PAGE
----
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McCabe and Mrs Miller

One of a handful of Robert Altman films being re-released following a major retrospective of the director’s work at Britain’s National Film Theatre, McCabe and Mrs Miller is arguably the first movie to demonstrate its maker’s true intentions and abilities. It is the most successful of his genre restatements, mainly because the Western is incorporated intact rather than destroyed in the process. Mounting a careful physical reconstruction of a bleak, snow-bound mining town (clearly an inspiration to Michael Winterbottom’s The Claim), Altman plays out his own version of the Western myth. The stranger who comes to town, gambler John McCabe (Warren Beatty), has a fearsome reputation as a killer but proves to be nothing of the sort. In terms of theme, McCabe is Altman’s clearest, and most affecting, treatment of his preoccupation with losers and misfits, emotional misunderstandings and lost opportunities. McCabe is for a while distracted by the inkling of business opportunities in the raw town, and fate presents him with a partner and potential soul-mate in Constance Miller (Julie Christie), the local madam. But inarticulateness and emotional confusion keep McCabe from declaring himself. His last, futile gesture, electing to stay and face the gunmen who have been sent to take over his thriving little enterprise, is his ‘heroic’ assertion of the tradition of High Noon. For Altman, as the brilliantly staged gunfight in the snow makes clear, it is also the final absurd move in a game McCabe had lost from the start.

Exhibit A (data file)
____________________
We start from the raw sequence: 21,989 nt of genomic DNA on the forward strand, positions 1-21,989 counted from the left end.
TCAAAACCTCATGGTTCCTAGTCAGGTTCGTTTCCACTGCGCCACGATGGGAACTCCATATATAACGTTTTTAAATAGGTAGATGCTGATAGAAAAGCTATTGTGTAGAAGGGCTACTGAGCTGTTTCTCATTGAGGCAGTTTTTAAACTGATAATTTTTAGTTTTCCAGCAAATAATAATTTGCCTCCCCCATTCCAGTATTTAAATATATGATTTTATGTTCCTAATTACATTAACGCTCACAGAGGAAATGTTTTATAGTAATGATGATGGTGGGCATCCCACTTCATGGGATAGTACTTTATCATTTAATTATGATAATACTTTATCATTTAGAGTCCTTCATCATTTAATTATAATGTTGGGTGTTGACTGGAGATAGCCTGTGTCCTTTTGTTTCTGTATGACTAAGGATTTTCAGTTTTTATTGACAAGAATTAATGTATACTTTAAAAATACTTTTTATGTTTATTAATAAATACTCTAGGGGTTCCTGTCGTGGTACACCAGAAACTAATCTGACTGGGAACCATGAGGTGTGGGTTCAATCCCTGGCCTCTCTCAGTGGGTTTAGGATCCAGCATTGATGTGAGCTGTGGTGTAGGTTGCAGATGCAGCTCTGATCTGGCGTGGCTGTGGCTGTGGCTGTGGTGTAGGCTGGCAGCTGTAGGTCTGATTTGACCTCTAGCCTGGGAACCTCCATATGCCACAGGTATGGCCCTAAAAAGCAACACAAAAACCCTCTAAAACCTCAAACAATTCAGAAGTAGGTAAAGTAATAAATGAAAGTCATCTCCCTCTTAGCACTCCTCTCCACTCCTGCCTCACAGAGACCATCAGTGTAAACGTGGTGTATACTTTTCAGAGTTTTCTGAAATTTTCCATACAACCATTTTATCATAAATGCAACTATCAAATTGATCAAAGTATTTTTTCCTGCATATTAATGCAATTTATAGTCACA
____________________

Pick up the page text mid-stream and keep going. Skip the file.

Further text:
U.S.A., 1971.
Colour.
Panavision anamorphic.
120 mins.

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